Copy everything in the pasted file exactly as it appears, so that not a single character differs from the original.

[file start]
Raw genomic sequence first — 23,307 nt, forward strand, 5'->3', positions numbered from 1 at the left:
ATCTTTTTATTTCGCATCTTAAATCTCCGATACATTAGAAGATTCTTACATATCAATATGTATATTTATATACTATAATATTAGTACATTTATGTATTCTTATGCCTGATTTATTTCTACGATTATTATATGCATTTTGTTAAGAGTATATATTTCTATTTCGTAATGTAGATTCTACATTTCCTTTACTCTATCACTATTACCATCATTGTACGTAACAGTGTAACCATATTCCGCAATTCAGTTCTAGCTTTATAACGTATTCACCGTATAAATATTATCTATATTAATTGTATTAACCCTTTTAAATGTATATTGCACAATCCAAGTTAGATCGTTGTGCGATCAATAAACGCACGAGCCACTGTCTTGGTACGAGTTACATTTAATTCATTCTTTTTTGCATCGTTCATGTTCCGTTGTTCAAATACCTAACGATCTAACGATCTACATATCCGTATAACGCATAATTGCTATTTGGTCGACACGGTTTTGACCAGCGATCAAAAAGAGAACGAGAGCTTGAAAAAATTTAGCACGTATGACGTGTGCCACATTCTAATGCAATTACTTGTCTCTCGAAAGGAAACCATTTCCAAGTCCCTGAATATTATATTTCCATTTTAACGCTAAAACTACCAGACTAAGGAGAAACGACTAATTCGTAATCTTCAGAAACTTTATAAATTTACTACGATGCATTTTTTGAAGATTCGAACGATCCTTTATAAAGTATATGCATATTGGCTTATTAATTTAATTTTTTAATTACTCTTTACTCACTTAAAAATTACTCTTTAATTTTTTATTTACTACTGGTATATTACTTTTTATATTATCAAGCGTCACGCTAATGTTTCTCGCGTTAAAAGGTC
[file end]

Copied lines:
Raw genomic sequence first — 23,307 nt, forward strand, 5'->3', positions numbered from 1 at the left:
ATCTTTTTATTTCGCATCTTAAATCTCCGATACATTAGAAGATTCTTACATATCAATATGTATATTTATATACTATAATATTAGTACATTTATGTATTCTTATGCCTGATTTATTTCTACGATTATTATATGCATTTTGTTAAGAGTATATATTTCTATTTCGTAATGTAGATTCTACATTTCCTTTACTCTATCACTATTACCATCATTGTACGTAACAGTGTAACCATATTCCGCAATTCAGTTCTAGCTTTATAACGTATTCACCGTATAAATATTATCTATATTAATTGTATTAACCCTTTTAAATGTATATTGCACAATCCAAGTTAGATCGTTGTGCGATCAATAAACGCACGAGCCACTGTCTTGGTACGAGTTACATTTAATTCATTCTTTTTTGCATCGTTCATGTTCCGTTGTTCAAATACCTAACGATCTAACGATCTACATATCCGTATAACGCATAATTGCTATTTGGTCGACACGGTTTTGACCAGCGATCAAAAAGAGAACGAGAGCTTGAAAAAATTTAGCACGTATGACGTGTGCCACATTCTAATGCAATTACTTGTCTCTCGAAAGGAAACCATTTCCAAGTCCCTGAATATTATATTTCCATTTTAACGCTAAAACTACCAGACTAAGGAGAAACGACTAATTCGTAATCTTCAGAAACTTTATAAATTTACTACGATGCATTTTTTGAAGATTCGAACGATCCTTTATAAAGTATATGCATATTGGCTTATTAATTTAATTTTTTAATTACTCTTTACTCACTTAAAAATTACTCTTTAATTTTTTATTTACTACTGGTATATTACTTTTTATATTATCAAGCGTCACGCTAATGTTTCTCGCGTTAAAAGGTC